POSTED: August 8th 2017

JOHN GOODBODY: Justin Gatlin's drugs case is not clear cut and he may not deserve the boos

(L to R) Usain Bolt (JAM) Bronze, Justin Gatlin (USA) Gold, and Christian Coleman (USA) Silver, at the medal ceremony for the World Championship 100 m final © Getty
(L to R) Usain Bolt (JAM) Bronze, Justin Gatlin (USA) Gold, and Christian Coleman (USA) Silver, at the medal ceremony for the World Championship 100 m final © Getty

THE JOHN GOODBODY COLUMN / An authoritative and exclusive series from Sports Features Communications

(SFC) The track career of Usain Bolt, probably the most recognisable figure in athletics history, will come to an end this weekend in London when he competes in the sprint relay for Jamaica. Last Sunday, the defeat in the World Championships 100 metres, his final solo race, was marked not just by the shock at the result but the resentment that American Justin Gatlin was victorious.

Both after the race but also, to a lesser extent, at the medal ceremony, Gatlin was booed by the 60,000 crowd. And this may occur again if he finishes ahead of Bolt in the 4 x 100 metres relay. Most of the British public, who have swarmed to attend these championships and applauded every competitor except Gatlin, are aware that the American is regarded as a 'two time drugs cheat', who many feel should not be running here.

Gatlin, his family and his agent Renaldo Nehemiah question why the sprinter has been singled out for jeering now when, firstly there are athletes competing in this event, who have also returned from drugs bans, and secondly, he did not receive this abuse at the 2012 Olympics.

The answer is that the issue of his participation was not so prominent, when Bolt was beating him, and also that many of the spectators in 2012 would not have been aware of Gatlin's past. Many people in the stadium last Saturday would however have remembered watching the 100 metres final on television, when the world championships were being screened from Beijing.

As Bolt beat Gatlin, the BBC showed Brendan Foster, the 1976 Olympic 10,000 metres bronze medallist, celebrating while his fellow commentator, Steve Cram, a former world mile record-holder, was saying that Bolt's victory "may have saved the sport." The delight then in Bolt's victory and the besmirching of Gatlin was echoed by the British national newspapers, which have also been hugely influential in shaping people's opinions.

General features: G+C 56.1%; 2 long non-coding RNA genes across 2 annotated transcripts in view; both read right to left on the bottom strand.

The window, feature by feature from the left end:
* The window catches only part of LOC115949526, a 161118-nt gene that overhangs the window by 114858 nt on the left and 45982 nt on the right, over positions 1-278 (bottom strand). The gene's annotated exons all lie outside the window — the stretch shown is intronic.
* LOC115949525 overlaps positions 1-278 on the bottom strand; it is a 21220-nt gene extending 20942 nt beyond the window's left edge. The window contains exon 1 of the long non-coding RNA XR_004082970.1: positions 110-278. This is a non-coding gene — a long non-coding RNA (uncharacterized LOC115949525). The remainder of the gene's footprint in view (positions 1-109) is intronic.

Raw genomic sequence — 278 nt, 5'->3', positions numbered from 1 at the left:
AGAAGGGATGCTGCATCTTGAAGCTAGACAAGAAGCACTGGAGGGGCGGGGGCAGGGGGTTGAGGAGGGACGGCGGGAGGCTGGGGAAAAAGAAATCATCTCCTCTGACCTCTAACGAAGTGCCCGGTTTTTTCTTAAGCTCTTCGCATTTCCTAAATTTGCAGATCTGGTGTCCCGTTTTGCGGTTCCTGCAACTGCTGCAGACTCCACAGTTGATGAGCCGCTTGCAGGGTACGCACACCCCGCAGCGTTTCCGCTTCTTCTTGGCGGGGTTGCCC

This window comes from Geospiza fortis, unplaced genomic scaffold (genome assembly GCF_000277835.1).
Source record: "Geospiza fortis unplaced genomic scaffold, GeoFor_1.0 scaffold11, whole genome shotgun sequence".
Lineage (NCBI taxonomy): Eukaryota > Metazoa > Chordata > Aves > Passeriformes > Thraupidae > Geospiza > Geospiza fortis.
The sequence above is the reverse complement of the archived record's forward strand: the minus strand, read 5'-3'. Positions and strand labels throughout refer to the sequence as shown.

For many of the fans, Gatlin therefore became the pantomime villain of athletics, while Bolt, who has never failed a drugs test, is seen as a pure knight in shining armour.

Yet, the case of Gatlin is far more complex than it has been perceived. His first positive test was in 2001, when he was 19, and, for the previous 10 years, had been taking medication for Attention Deficit Disorder. This contained an amphetamine, banned in competition, so on the recommendation of both the United States Anti-Doping Agency and USA Track and Field, he stopped taking his medication for the last three days before competition. However, Gatlin argued, that was not enough on this occasion.

He was initially banned for two years. However, the panel of the American Arbitration Association (AAA), who oversaw the case, stated that it was "very concerned that Mr Gatlin's reputation not be unnecessarily tarnished by a result of this decision." It went for review to the Council of the International Association of Athletic Federations (IAAF) who agreed that "Gatlin had a genuine medical explanation for his positive test."

The second positive test, after he had become Olympic champion in 2004, came in April 2006. Gatlin had an adverse finding for testosterone or its precursor, which he claimed came because his physiotherapist, who knew his contract was being terminated by the sprinter, had rubbed into his legs some cream contaminated with the male hormone.

Gatlin received a four year ban because all athletes are responsible for what enters their bodies, however that occurs. He avoided a life time ban because he helped the authorities with evidence against other athletes coached by Trevor Graham, eight of whom have been guilty of drugs offences. At the time, Gatlin was being advised by Graham.

I am not convinced by Gatlin's explanation and neither was the Court of Arbitration for Sport (CAS) to whom he appealed. But I remain sufficiently uncertain about the two cases as well as recognising his achievement in coming back to win the world title at the age of 35, not to feel uneasy at the booing. In fact, as I watched the aftermath of the 100 metres last Saturday, I felt a twinge of sympathy for him. I may feel the same this week-end.

** JOHN GOODBODY will cover the 2016 Olympics for The Sunday Times, his 13th successive Summer Games and is the author of the audio book A History of the Olympics, read by Barry Davies, the BBC commentator. He was Sports News Correspondent of The Times 1986-2007, for whom he received journalistic awards in all three decades on the paper, including Sports Reporter of The Year in 2001.  

****The views expressed are the author's own and do not necessarily represent the views of Sports Features Communications.   

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